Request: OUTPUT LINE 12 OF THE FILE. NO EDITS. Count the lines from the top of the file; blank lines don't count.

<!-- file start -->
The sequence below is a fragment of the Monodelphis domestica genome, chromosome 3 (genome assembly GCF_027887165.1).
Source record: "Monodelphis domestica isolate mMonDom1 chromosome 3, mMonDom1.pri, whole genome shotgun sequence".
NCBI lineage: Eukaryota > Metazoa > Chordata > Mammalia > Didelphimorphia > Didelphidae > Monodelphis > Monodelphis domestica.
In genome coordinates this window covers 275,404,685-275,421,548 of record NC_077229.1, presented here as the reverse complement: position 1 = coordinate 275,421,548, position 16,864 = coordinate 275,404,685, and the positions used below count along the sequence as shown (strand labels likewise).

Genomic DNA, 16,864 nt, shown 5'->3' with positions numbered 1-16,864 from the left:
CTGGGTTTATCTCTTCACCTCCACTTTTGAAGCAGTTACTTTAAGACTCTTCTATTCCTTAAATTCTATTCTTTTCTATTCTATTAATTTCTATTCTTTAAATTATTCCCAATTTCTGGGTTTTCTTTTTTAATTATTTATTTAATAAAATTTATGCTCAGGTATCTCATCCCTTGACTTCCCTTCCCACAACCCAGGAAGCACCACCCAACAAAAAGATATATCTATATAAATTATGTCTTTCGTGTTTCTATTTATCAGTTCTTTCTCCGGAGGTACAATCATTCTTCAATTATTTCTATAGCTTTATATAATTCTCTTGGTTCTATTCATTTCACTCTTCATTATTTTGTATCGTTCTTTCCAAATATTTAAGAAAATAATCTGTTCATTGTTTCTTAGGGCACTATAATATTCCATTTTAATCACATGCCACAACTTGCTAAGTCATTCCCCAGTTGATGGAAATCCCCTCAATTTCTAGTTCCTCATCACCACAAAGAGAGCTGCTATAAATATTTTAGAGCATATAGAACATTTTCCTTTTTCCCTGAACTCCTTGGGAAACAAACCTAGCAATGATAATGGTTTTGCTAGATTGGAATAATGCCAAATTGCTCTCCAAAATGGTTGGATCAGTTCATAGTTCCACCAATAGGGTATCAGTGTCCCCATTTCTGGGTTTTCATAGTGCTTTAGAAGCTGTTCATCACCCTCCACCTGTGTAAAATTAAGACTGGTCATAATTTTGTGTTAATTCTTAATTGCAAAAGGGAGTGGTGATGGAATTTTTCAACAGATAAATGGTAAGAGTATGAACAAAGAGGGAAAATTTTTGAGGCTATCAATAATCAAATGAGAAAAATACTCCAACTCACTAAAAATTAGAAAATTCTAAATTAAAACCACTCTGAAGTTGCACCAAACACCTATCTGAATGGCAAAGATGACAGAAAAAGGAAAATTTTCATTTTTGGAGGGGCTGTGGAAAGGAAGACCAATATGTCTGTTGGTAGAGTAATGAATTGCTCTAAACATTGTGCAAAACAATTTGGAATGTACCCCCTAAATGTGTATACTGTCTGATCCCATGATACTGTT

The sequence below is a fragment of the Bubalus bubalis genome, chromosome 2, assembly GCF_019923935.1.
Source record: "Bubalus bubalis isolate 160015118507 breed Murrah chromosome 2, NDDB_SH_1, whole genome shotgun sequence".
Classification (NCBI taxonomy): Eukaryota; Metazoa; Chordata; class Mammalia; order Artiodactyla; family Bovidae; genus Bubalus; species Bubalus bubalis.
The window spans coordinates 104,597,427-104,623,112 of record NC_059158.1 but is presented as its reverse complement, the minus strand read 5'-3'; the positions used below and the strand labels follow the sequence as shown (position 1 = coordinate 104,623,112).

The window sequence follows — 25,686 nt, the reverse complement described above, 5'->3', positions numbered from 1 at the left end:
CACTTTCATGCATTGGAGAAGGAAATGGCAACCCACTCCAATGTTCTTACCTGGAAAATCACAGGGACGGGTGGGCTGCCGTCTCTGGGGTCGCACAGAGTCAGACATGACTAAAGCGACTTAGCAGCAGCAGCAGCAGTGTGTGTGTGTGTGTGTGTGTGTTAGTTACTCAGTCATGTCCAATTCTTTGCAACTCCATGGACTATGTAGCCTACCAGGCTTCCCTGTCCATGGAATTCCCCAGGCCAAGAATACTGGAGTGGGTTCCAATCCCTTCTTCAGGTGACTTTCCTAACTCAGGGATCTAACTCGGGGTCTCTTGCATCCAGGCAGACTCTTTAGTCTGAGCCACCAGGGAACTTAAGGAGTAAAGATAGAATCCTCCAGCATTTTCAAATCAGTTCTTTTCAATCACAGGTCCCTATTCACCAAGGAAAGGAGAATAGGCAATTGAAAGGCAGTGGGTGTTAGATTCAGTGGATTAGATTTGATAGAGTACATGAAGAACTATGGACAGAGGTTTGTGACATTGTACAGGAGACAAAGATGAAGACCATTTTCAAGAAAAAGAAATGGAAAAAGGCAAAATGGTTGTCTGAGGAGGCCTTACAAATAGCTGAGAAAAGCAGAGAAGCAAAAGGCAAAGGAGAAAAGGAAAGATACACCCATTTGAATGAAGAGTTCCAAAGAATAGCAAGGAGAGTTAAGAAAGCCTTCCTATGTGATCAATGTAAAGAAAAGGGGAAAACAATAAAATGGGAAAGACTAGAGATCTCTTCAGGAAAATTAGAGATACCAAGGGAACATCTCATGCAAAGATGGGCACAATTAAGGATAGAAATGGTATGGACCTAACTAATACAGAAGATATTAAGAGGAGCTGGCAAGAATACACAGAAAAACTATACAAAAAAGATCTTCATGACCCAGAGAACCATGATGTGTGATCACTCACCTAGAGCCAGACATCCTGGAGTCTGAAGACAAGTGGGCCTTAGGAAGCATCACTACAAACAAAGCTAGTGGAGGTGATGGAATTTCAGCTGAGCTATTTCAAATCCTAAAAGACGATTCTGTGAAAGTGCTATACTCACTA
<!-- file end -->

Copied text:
CACTTTCATGCATTGGAGAAGGAAATGGCAACCCACTCCAATGTTCTTACCTGGAAAATCACAGGGACGGGTGGGCTGCCGTCTCTGGGGTCGCACAGAGTCAGACATGACTAAAGCGACTTAGCAGCAGCAGCAGCAGTGTGTGTGTGTGTGTGTGTGTGTTAGTTACTCAGTCATGTCCAATTCTTTGCAACTCCATGGACTATGTAGCCTACCAGGCTTCCCTGTCCATGGAATTCCCCAGGCCAAGAATACTGGAGTGGGTTCCAATCCCTTCTTCAGGTGACTTTCCTAACTCAGGGATCTAACTCGGGGTCTCTTGCATCCAGGCAGACTCTTTAGTCTGAGCCACCAGGGAACTTAAGGAGTAAAGATAGAATCCTCCAGCATTTTCAAATCAGTTCTTTTCAATCACAGGTCCCTATTCACCAAGGAAAGGAGAATAGGCAATTGAAAGGCAGTGGGTGTTAGATTCAGTGGATTAGATTTGATAGAGTACATGAAGAACTATGGACAGAGGTTTGTGACATTGTACAGGAGACAAAGATGAAGACCATTTTCAAGAAAAAGAAATGGAAAAAGGCAAAATGGTTGTCTGAGGAGGCCTTACAAATAGCTGAGAAAAGCAGAGAAGCAAAAGGCAAAGGAGAAAAGGAAAGATACACCCATTTGAATGAAGAGTTCCAAAGAATAGCAAGGAGAGTTAAGAAAGCCTTCCTATGTGATCAATGTAAAGAAAAGGGGAAAACAATAAAATGGGAAAGACTAGAGATCTCTTCAGGAAAATTAGAGATACCAAGGGAACATCTCATGCAAAGATGGGCACAATTAAGGATAGAAATGGTATGGACCTAACTAATACAGAAGATATTAAGAGGAGCTGGCAAGAATACACAGAAAAACTATACAAAAAAGATCTTCATGACCCAGAGAACCATGATGTGTGATCACTCACCTAGAGCCAGACATCCTGGAGTCTGAAGACAAGTGGGCCTTAGGAAGCATCACTACAAACAAAGCTAGTGGAGGTGATGGAATTTCAGCTGAGCTATTTCAAATCCTAAAAGACGATTCTGTGAAAGTGCTATACTCACTA